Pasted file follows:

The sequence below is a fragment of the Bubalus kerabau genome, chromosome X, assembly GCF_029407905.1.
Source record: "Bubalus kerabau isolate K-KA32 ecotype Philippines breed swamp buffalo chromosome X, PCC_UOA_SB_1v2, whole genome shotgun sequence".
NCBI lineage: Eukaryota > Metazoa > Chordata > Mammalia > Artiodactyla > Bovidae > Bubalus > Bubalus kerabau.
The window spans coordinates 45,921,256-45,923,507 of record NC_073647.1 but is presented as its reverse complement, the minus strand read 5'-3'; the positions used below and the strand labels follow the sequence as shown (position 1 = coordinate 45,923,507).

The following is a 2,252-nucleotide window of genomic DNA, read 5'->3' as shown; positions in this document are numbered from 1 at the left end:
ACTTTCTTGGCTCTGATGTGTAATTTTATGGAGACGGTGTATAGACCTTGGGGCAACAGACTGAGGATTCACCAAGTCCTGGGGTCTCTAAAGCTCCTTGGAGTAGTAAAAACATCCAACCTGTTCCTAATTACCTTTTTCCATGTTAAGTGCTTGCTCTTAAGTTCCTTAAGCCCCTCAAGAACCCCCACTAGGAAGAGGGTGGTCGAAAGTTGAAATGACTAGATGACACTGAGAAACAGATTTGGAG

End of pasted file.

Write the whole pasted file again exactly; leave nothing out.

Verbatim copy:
The sequence below is a fragment of the Bubalus kerabau genome, chromosome X, assembly GCF_029407905.1.
Source record: "Bubalus kerabau isolate K-KA32 ecotype Philippines breed swamp buffalo chromosome X, PCC_UOA_SB_1v2, whole genome shotgun sequence".
NCBI lineage: Eukaryota > Metazoa > Chordata > Mammalia > Artiodactyla > Bovidae > Bubalus > Bubalus kerabau.
The window spans coordinates 45,921,256-45,923,507 of record NC_073647.1 but is presented as its reverse complement, the minus strand read 5'-3'; the positions used below and the strand labels follow the sequence as shown (position 1 = coordinate 45,923,507).

The following is a 2,252-nucleotide window of genomic DNA, read 5'->3' as shown; positions in this document are numbered from 1 at the left end:
ACTTTCTTGGCTCTGATGTGTAATTTTATGGAGACGGTGTATAGACCTTGGGGCAACAGACTGAGGATTCACCAAGTCCTGGGGTCTCTAAAGCTCCTTGGAGTAGTAAAAACATCCAACCTGTTCCTAATTACCTTTTTCCATGTTAAGTGCTTGCTCTTAAGTTCCTTAAGCCCCTCAAGAACCCCCACTAGGAAGAGGGTGGTCGAAAGTTGAAATGACTAGATGACACTGAGAAACAGATTTGGAG